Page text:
A look into all our yesterdays

Blackpool Then and Now - front cover
Blackpool Then and Now - front cover
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Seafront properties with proper gardens. Horse drawn bathing machines. Tourists clad in Sunday best and immaculate in hats. Crowds.

Welcome to Blackpool Then & Now. If the title sounds familiar it’s because we already have a column of that name most Saturdays in Memory Lane in The Gazette. Along with an online video gallery of images. And a book of the same name, published in 2007, and currently on special offer at £5.

But this Then and Now is not THAT Then and Now. It’s just been published by the History Press at £14.99 and forms part of a hugely ambitious project to pictorially record every major town and city in the land.

You can catch up with the story so far on www.historypin.com, said to be the world’s largest archive of historic images and stories searchable by date as well as location and open to all.

Now it’s Blackpool’s turn to get the treatment, thanks to photo blogger, musician and educationalist John Burke of Bispham. He was head hunted by the History Press to source images of the resort from the early years - and bring them bang up to date.

He did that in a matter of months thanks to the help of postcard collectors such as Chris Wynne and specialists at the Local and Family History Unit at Blackpool Central Library.

For a first timer to local history John admits it was a “monumental task but also enormously enjoyable”.

It also opened his eyes to the changes at his favourite resort - to which he moved in 1976.

It’s made him study the facades of buildings - and realise the perilous position of others.

“I don’t believe in keeping buildings if they have no architectural merit or whatever they stood for has long gone. They just become shells which are past their sell-by date.”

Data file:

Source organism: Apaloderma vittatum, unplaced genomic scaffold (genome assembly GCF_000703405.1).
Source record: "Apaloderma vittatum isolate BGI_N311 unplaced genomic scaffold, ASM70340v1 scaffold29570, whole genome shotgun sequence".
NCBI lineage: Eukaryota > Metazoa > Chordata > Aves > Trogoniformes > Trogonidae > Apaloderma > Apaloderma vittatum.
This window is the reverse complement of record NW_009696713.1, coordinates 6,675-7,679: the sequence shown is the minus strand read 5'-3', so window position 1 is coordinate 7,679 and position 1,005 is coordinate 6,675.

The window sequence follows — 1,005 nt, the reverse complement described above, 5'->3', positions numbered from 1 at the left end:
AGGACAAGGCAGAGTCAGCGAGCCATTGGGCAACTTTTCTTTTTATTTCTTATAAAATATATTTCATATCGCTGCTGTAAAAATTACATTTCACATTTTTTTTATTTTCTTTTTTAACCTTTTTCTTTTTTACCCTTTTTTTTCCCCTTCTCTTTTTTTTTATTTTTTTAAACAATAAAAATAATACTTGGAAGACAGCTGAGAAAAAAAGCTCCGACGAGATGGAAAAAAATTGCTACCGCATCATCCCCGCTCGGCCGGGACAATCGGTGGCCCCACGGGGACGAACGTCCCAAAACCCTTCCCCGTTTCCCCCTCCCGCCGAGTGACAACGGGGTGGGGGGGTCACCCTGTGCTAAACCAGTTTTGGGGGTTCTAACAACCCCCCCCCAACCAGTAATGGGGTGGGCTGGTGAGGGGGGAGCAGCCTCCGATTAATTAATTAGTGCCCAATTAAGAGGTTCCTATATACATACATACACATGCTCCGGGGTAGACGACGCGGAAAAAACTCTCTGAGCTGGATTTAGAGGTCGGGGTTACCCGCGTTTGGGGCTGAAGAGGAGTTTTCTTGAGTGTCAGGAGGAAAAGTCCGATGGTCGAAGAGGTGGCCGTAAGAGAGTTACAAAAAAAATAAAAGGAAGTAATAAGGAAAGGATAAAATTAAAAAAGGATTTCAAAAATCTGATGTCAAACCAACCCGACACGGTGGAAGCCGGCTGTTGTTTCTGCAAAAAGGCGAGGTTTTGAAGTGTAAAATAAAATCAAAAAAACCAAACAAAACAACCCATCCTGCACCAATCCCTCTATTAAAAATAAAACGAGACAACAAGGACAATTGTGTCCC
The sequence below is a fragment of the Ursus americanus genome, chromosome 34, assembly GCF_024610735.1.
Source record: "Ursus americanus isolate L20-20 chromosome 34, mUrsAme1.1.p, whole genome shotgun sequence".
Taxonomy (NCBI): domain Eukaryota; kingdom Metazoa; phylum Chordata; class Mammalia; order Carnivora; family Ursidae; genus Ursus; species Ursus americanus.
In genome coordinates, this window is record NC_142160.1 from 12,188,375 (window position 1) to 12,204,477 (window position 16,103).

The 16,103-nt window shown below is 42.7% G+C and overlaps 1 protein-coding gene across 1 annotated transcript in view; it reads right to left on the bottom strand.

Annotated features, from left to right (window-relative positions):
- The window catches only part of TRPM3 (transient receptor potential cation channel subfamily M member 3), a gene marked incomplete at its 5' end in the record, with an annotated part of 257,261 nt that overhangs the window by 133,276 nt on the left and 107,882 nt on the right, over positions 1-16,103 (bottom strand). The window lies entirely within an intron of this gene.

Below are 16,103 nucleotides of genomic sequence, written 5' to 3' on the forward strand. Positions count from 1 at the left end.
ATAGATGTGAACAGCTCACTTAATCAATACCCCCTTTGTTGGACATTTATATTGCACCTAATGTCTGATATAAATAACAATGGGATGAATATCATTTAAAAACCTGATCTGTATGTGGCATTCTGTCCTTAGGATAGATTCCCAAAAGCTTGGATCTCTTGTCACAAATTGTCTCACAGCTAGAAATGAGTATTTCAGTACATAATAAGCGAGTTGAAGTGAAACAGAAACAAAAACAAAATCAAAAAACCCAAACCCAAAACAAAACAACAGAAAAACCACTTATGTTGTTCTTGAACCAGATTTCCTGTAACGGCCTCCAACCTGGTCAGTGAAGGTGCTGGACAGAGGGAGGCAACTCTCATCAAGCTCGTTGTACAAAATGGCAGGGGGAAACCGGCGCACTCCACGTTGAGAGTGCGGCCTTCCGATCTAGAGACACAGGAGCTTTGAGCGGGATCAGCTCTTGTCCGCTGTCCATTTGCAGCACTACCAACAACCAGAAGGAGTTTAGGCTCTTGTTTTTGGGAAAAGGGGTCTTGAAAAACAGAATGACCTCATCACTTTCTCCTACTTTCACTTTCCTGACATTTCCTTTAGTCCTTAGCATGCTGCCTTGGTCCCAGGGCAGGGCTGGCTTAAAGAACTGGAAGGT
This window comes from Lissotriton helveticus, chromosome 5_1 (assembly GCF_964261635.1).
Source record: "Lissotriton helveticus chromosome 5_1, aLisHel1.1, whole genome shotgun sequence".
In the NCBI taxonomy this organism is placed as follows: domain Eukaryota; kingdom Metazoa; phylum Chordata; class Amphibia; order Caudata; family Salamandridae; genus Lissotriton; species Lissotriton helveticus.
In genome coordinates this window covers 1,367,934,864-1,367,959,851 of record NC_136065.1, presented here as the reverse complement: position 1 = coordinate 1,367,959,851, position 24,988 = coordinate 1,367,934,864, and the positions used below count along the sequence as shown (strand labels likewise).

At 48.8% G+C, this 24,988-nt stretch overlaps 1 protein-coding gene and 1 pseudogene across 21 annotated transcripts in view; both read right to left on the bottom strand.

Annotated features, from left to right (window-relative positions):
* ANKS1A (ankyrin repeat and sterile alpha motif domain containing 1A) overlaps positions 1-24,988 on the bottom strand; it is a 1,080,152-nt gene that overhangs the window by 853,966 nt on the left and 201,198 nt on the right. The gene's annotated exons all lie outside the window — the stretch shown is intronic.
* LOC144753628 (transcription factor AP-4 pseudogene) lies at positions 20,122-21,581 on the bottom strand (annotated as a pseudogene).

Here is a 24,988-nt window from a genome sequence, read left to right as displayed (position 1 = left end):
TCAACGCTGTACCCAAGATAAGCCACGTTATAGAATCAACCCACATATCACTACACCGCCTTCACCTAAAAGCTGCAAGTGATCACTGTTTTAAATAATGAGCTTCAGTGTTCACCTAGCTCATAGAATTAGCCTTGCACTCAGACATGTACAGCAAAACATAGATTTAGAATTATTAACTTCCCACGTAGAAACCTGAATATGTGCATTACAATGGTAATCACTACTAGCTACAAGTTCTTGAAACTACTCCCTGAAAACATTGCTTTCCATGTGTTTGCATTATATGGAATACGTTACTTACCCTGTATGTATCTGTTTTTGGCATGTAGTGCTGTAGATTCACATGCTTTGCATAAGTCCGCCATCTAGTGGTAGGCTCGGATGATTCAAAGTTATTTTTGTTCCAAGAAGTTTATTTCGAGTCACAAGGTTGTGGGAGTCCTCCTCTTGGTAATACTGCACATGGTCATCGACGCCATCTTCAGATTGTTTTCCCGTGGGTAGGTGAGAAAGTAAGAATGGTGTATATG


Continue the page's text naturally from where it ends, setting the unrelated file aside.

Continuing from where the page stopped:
His pictorial history starts with the Victorians, then Edwardians and moves into the Windsor era, ultimately bringing the pictorial story up to date with images taken just last year - “in the odd few minutes when the sun chose to shine”.

There are some familiar images - the 1900s Blackpool scenes and reminders of the original Big Wheel or old illuminated Gondola tram. But there are some eye openers too such the undated shot of Adelaide Street when the ferris wheel, built in 1896, dominated the landscape with the Tower, which opened two years before. John says: “The wheel was an instant disaster. It took half an hour to revolve, and not even the installation of a table tennis table in one of the carriages was enough to save it, although it remained until 1928 before being broken up.”

A more up to date shot shows a car park where properties stood and a space bereft of the former greenery.

“It’s the nature of change and reflects society,” says John, an ex-president of the Blackpool and Fylde Photographic Society, former retail manager, musician, and now a senior advisor to higher and further education sectors in the University of Cumbria. He’s also self published an Arthurian novel on Amazon.

Photography, like music, is his passion. His greatest challenge for the book has been to match the exact location. “Many of the originals were taken from the air. I struggled to get access to buildings to get the angle needed. The Pleasure Beach and Blackpool Central Travelodge were really helpful but others wouldn’t allow me near their upper floors!”

John says closer study reveals what’s been lost. “Gardens have gone, chimneys, ivy, open spaces. It’s the small stuff that changes most. I went round antiques fairs to find old pictures and visited online forums. I love the original hand coloured postcards- particularly the mistakes the artists made.”

But the project has left John lamenting the future of the high street. “Technology is driving change now and that’s reflected in housing stock, the jobs market, the fact the retail sector is sinking like mad. The Government needs to get to grips with this and think of new uses for town centres and decide whether they want a town centre - and to create some social aspect to it. Just as the industrial revolution affected people’s livelihoods the technological revolution is doing the same with self serve tills, hotel and GP check ins, staff being reduced, and money moving into areas where it’s not easy taxed. But don’t get me started!”

John has an author signing at Waterstones, Blackpool, on Saturday, from noon to 3pm. Visit John’s blog at http://bispham2.blogspot.co.uk

* jacqui.morley@jpress.co.uk or tweet her @jacquimorley